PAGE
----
Effective Group Based Handover Authentication Scheme Computer Science Essay

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Technological improvement of Wireless Communication is important aspect of our daily life. Mobile WiMAX IEEE 802.16m standard aims at fulfilling the requirements on 4G Systems. Providing seamless handover authentication is a critical issue in this area. This paper proposes a grouping of mobile stations algorithm to reduce the handover latency including security considerations. In our scheme the MSs which have similar Signal to Interference-plus-Noise Ratio(SINR) are grouped into the same handover group. In that MS group, while the first MS of the same handover group leaves from the service base station (SBS) to target BS (tBS), the SBS transmits all the details of the handover group members security context to the tBS. Hence the rest of the MS in that group avoids the Extensible Authentication Protocol (EAP) and Security Context Transfer phases and directly performs the handover authentication which reduces the handover latency.

Keywords

WiMAX, Group, Handover authentication, Extensible Authentication Protocol (EAP)

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INTRODUCTION

WiMAX (World Worldwide Interoperability for Microwave Access) has been established as one of the important milestone for broadband wireless communication. It mainly focus on a high data rate, wide coverage and security. IEEE 802.16m new version can be issued to satisfy the requirements of 4G systems. In IEEE 802.16m network, We are in need of fast authentication to perform the handover request from the MS due to the users mobility. RSA and EAP is the two methods used for the authentication. EAP is the method which is mostly used for the authentication [1] due to the its flexibility and ability to interact with authentication, authorizing and accounting. A full EAP authentication lasts a considerable time which is difficult to support real-time applications, such as video conference, in a handover process. Now a days many methods have been introduced to reduce the handover authentication delay by avoiding the implementation of the EAP authentication. In the paper [5], also presented a fast handover authentication method based on ticket for IEEE 802.16m network. While an MS leaves from the service Base Station (SBS) to a target BS (tBS) it shows its ticket to the target BS and then that BS can authenticate the MS without intermingling with any other third party. Though, all these methods have not considered the case of many correlated MSs leaving together. For example, users taking the same vehicle such as a bus or a train are always located in the same network and move in the same direction [6]. While correlated MSs leave together in a group and handover from one BS to another at the same time, handover performance could be enhanced if the current group information is used.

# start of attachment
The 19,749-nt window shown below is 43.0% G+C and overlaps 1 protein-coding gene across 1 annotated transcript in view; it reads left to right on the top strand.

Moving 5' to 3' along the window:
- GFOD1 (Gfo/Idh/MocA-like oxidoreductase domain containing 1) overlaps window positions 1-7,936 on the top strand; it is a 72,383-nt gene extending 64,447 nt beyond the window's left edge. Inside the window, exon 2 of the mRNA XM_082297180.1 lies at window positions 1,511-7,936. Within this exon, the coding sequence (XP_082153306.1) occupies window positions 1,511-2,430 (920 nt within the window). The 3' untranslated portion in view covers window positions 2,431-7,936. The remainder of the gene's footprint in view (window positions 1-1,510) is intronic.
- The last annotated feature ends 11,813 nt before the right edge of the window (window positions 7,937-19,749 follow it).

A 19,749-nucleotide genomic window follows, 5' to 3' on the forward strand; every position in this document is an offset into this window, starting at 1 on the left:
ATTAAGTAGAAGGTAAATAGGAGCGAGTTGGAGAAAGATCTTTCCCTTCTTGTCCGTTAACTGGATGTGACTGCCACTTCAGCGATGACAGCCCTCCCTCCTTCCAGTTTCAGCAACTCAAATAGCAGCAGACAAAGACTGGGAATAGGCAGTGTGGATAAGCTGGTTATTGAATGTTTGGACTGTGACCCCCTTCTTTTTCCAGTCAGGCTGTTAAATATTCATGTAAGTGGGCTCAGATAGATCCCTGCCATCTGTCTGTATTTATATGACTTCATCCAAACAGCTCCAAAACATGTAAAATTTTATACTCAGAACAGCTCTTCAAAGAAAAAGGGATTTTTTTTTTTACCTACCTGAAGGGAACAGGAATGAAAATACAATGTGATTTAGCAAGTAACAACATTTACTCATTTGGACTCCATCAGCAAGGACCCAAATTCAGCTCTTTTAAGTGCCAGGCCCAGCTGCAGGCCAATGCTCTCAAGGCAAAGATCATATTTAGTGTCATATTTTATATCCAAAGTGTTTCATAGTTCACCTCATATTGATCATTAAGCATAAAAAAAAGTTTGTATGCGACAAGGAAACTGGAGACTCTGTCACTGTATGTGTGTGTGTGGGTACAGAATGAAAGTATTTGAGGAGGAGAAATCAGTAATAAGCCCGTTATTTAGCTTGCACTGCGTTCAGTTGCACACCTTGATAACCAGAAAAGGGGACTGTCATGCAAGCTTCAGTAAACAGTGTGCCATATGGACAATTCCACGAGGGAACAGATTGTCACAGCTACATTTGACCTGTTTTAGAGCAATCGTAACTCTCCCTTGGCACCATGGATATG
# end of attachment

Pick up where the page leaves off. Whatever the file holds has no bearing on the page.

Since wireless networks are open to all it is vulnerable to attacks. Due to this an external adversary can easily compromise the MSs identity privacy due to the complex information exchanged in the handover authentication process. Even though the schemes [7], [8] shield the identity information from the adversary, the location privacy is uninvolved and stills a challenge issue. In [9], the location privacy preserving is realized at the cost of the time-consuming. For the purpose of a safe and effectual handover process, in this paper, an effective group detection handover authentication method with secrecy preservation for mobile WiMAX networks. This paper comprises of the following two aspects:

1) Our method transmits all the handover group members details (security contexts ) to the target BS using the Security Context Transfer (SCT) scheme during the first MS handover authentication phase. Then the rest of the MSs in the handover group can avoid both the EAP authentication and the SCT phase to perform directly the 2-way handshake with the target BS. Furthermore, not like the conventional SCT schemes [2], [3], the security context is not used as the key material for deriving new session key but served as a symmetric key of Hash-based Message Authentication Code (HMAC) to process mutual authentication for the 2-way handshake protocol.

2) In this scheme, MS only provides a pseudonym instead of its real identity in the initial authentication phase and changes its pseudonym in each handover authentication phase, so it can protect the MSs identity privacy and avoid adversary from tracing its movement route. Unlike from the existing method [9], our scheme does not require MS to perform any complex operations.

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SYSTEM MODEL

A typical topology of mobile WiMAX networks is shown in Fig. 1. In this network, the Access Service Networks (ASN) contains of ASN Gateway (ASNGW) and BS. An ASN-GW controls many BSs and is responsible for forwarding authentication messages between the MS and the AAA server. A BS provides WiMAX radio access for the MSs authenticated by the AAA server. Assume that all the objects, AAA server, ASN-GW and BS, maintain trusted relations and have established secure connections. Note that the MSs may be a single user or some correlated users who take the same vehicle (such as a bus or a train). If MSs travel through the same BSs at the same points in time, it can be assumed that they move together and that their mobility patterns are correlated. According to MSs Signal-to-Noise Ratio (SNR) and history handover information etc., it can classify the correlated MSs into a handover group by some grouping algorithms. The grouping algorithm is outside the scope of this letter since many efficient schemes [10], [11] have been proposed and both of them can be used in our scheme by minor modifications.